Date: 2006-11-18 18:26:00
content negotation breakdown

IE7's content negotiation appears slightly broken. While checking out my web site in IE7, I clicked on the Card Games link on my home page (under Widgets), and was presented with only the widget screenshot JPG. Ok, I'll rewind a bit for some background.

The /widgets/ directory contains (among other things) card-games.html and card-games.jpg. The HTML file refers to the JPG file to show a screenshot of the widget. The home page links to /widgets/card-games (no extension), which Apache (using MultiViews) usually resolves to card-games.html. Actually, Apache's content negotiation relies on what the browser declares as its preferred formats. It's a conceptually simple idea but not at all straightforward in practice.

Firefox uses an HTTP Accept: header with a higher q value for text/html than for image/jpeg. IE7 asks for all kinds of formats without specifying any q values at all. Whatever Apache is doing, it seems to be selecting the card-games.jpg file when IE7 asks for the /widgets/card-games URL.

The weird thing is, after clicking on Card Games from the home page in IE7 and getting only the screenshot, pressing Reload causes Apache to serve the card-games.html file and all appears well.

I suppose what I need to do is rename the screenshot file so it's called card-games-screenshot.jpg or something, or put it in a different directory from the HTML file. The presence of both a .html and a .jpg file in the same directory, that are not different representations of the same content, appears to go against the spirit of content negotiation.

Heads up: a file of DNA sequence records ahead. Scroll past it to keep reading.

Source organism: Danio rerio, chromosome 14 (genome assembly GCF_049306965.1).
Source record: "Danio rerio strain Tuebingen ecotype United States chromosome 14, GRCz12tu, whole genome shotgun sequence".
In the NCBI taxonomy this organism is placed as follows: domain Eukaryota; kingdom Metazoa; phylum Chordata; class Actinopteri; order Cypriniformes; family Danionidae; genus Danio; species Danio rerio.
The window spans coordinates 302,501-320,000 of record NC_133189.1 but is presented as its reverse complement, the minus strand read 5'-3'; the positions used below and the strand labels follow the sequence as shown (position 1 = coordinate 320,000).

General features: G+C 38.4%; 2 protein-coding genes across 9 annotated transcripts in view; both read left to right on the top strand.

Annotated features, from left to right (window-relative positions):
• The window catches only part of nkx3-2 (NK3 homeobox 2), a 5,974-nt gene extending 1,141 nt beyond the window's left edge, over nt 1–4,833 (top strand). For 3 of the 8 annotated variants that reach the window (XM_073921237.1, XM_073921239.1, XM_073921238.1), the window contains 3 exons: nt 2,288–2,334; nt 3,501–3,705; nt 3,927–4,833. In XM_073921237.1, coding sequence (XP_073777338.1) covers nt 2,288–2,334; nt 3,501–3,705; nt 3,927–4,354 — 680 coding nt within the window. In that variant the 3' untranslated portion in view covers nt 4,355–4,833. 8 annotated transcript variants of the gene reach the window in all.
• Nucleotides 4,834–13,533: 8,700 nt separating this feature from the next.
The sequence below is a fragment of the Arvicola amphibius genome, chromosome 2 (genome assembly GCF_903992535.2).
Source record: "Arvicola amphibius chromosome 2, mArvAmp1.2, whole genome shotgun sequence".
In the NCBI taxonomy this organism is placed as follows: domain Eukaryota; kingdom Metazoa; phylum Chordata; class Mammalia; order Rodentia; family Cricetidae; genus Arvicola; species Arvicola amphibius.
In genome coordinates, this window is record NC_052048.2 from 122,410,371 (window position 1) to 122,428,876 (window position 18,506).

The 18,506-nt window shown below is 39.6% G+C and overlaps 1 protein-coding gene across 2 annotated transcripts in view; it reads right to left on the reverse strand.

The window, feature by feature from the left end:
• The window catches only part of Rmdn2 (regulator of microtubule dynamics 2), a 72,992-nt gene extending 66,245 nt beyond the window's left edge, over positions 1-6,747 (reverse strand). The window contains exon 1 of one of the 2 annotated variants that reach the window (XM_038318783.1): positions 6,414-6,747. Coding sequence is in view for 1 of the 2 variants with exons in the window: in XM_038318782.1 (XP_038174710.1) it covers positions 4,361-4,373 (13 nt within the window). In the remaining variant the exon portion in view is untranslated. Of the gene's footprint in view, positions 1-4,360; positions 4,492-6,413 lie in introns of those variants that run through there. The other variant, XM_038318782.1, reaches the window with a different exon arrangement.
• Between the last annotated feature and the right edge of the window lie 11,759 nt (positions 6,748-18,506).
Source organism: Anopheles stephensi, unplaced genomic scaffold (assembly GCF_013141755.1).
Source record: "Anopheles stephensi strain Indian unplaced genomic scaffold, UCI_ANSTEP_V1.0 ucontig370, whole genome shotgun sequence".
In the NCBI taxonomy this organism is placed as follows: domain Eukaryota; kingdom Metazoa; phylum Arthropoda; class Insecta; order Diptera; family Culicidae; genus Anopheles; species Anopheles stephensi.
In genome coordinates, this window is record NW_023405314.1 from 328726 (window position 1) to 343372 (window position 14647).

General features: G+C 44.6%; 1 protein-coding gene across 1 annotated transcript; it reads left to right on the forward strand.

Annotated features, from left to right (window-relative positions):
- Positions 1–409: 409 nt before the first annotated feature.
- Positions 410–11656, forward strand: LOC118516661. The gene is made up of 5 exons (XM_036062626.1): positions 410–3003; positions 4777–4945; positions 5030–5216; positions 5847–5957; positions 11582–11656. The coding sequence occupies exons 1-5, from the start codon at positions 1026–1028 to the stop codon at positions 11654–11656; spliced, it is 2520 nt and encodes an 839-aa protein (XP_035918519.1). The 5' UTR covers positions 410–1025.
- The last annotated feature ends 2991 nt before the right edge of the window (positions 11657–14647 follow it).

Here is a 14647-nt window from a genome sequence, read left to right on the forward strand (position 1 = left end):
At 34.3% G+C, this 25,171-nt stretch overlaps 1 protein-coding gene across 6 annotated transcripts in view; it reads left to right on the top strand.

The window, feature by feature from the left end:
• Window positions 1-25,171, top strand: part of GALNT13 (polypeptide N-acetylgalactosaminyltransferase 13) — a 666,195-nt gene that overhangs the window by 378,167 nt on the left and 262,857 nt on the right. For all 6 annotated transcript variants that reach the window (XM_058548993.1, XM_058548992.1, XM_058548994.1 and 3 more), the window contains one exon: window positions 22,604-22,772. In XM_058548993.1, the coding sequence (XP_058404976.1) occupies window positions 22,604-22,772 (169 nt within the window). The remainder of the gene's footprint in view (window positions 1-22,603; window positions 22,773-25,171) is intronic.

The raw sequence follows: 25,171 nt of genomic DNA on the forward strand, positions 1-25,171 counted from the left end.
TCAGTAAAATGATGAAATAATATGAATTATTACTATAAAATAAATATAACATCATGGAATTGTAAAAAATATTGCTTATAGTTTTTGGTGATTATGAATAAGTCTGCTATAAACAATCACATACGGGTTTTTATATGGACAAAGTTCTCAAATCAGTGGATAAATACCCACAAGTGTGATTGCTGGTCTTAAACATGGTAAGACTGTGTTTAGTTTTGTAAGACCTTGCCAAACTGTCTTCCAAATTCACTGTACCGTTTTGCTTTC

I came up with a wizardous unix command line to find files that might be subject to content negotiation problems, which I'd like to share:

for a in `find . -type d`; do ls $a|sed -e "s#^#$a/#"|sed -e 's/\.[^.]*$//'|uniq -c; done|grep -v '^ *1'|less

Comprehension and use of the above is left as an exercise for the reader.

Durr. Fixed version:

find . -type f | sed -e 's/\.[^.]*$//' | sort | uniq -c | awk '$1 > 1'
Ah, good one. I was inadvertently making things harder for myself by listing each directory independently. And, does never having learned awk make me bad at unix? :)
No, but awk is very convenient because it autosplits the input (with arbitrary separator if you use -F) and allows regexes and expressions almost to perl's extent. In many cases, like this one, that autosplit makes it more convenient than perl.
I am curious, and I don't have access to unix conveniently right now - what does the single carrot in the first sed command match? That seems totally weird to me.
The ^ matches the beginning of the string, so I'm prepending stuff (in this case the directory name) to each line. I used # as the delimiter because the directory name contains /. As it turns out, there are multiple better ways to do this. :)
[info]banana : Tangentially...
I looked at your card games page, and then I wanted to look at your other widgets, but in the breadcrumb trail the word "widgets" isn't a link.

Also I'm guessing that these are OS X widgets, but you don't say.
[info]ghewgill : Re: Tangentially...
You're right, I should clean that up a bit and provide some context.

They are Yahoo Widgets (formerly Konfabulator), which nicely runs on both Windows and OS X.

I keep meaning to blog about all the different "widget" (in a generic sense) engines, and why I think Yahoo Widgets is currently the best choice for desktop widget authors.
Greg Hewgill <>